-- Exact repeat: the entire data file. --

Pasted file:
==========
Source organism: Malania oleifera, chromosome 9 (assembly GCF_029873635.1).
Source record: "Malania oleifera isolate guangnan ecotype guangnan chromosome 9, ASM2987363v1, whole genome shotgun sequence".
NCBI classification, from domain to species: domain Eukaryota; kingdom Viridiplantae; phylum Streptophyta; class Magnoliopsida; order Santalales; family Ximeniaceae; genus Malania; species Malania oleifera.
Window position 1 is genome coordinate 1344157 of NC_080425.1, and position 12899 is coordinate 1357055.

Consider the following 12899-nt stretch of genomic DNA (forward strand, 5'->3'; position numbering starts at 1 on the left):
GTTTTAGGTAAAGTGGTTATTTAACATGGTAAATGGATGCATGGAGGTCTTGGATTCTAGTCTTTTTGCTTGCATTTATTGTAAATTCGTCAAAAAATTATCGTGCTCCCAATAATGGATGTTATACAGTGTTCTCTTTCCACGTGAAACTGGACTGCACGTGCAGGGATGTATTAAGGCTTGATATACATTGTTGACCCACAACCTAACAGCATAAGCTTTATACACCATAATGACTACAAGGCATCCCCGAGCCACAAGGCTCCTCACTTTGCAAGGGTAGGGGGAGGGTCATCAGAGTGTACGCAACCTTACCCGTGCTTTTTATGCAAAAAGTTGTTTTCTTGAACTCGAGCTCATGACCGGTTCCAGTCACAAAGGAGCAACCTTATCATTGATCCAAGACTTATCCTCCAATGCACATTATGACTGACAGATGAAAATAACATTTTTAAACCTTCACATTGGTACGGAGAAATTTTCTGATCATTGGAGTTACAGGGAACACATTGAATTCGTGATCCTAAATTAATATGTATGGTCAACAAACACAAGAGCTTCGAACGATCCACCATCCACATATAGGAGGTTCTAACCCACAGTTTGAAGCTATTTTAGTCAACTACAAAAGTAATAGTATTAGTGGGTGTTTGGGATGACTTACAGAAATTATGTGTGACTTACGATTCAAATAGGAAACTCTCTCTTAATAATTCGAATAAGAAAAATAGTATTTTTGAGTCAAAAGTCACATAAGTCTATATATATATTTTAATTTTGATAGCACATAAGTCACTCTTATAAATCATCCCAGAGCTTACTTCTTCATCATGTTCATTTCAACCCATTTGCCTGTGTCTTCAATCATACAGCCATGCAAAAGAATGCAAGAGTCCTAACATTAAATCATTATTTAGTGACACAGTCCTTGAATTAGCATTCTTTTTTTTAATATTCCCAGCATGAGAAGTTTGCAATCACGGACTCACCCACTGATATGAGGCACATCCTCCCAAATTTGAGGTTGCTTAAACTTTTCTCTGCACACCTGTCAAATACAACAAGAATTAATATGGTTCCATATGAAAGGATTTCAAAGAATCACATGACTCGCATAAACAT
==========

Source organism: Malania oleifera, chromosome 9 (assembly GCF_029873635.1).
Source record: "Malania oleifera isolate guangnan ecotype guangnan chromosome 9, ASM2987363v1, whole genome shotgun sequence".
NCBI classification, from domain to species: domain Eukaryota; kingdom Viridiplantae; phylum Streptophyta; class Magnoliopsida; order Santalales; family Ximeniaceae; genus Malania; species Malania oleifera.
Window position 1 is genome coordinate 1344157 of NC_080425.1, and position 12899 is coordinate 1357055.

Consider the following 12899-nt stretch of genomic DNA (forward strand, 5'->3'; position numbering starts at 1 on the left):
GTTTTAGGTAAAGTGGTTATTTAACATGGTAAATGGATGCATGGAGGTCTTGGATTCTAGTCTTTTTGCTTGCATTTATTGTAAATTCGTCAAAAAATTATCGTGCTCCCAATAATGGATGTTATACAGTGTTCTCTTTCCACGTGAAACTGGACTGCACGTGCAGGGATGTATTAAGGCTTGATATACATTGTTGACCCACAACCTAACAGCATAAGCTTTATACACCATAATGACTACAAGGCATCCCCGAGCCACAAGGCTCCTCACTTTGCAAGGGTAGGGGGAGGGTCATCAGAGTGTACGCAACCTTACCCGTGCTTTTTATGCAAAAAGTTGTTTTCTTGAACTCGAGCTCATGACCGGTTCCAGTCACAAAGGAGCAACCTTATCATTGATCCAAGACTTATCCTCCAATGCACATTATGACTGACAGATGAAAATAACATTTTTAAACCTTCACATTGGTACGGAGAAATTTTCTGATCATTGGAGTTACAGGGAACACATTGAATTCGTGATCCTAAATTAATATGTATGGTCAACAAACACAAGAGCTTCGAACGATCCACCATCCACATATAGGAGGTTCTAACCCACAGTTTGAAGCTATTTTAGTCAACTACAAAAGTAATAGTATTAGTGGGTGTTTGGGATGACTTACAGAAATTATGTGTGACTTACGATTCAAATAGGAAACTCTCTCTTAATAATTCGAATAAGAAAAATAGTATTTTTGAGTCAAAAGTCACATAAGTCTATATATATATTTTAATTTTGATAGCACATAAGTCACTCTTATAAATCATCCCAGAGCTTACTTCTTCATCATGTTCATTTCAACCCATTTGCCTGTGTCTTCAATCATACAGCCATGCAAAAGAATGCAAGAGTCCTAACATTAAATCATTATTTAGTGACACAGTCCTTGAATTAGCATTCTTTTTTTTAATATTCCCAGCATGAGAAGTTTGCAATCACGGACTCACCCACTGATATGAGGCACATCCTCCCAAATTTGAGGTTGCTTAAACTTTTCTCTGCACACCTGTCAAATACAACAAGAATTAATATGGTTCCATATGAAAGGATTTCAAAGAATCACATGACTCGCATAAACAT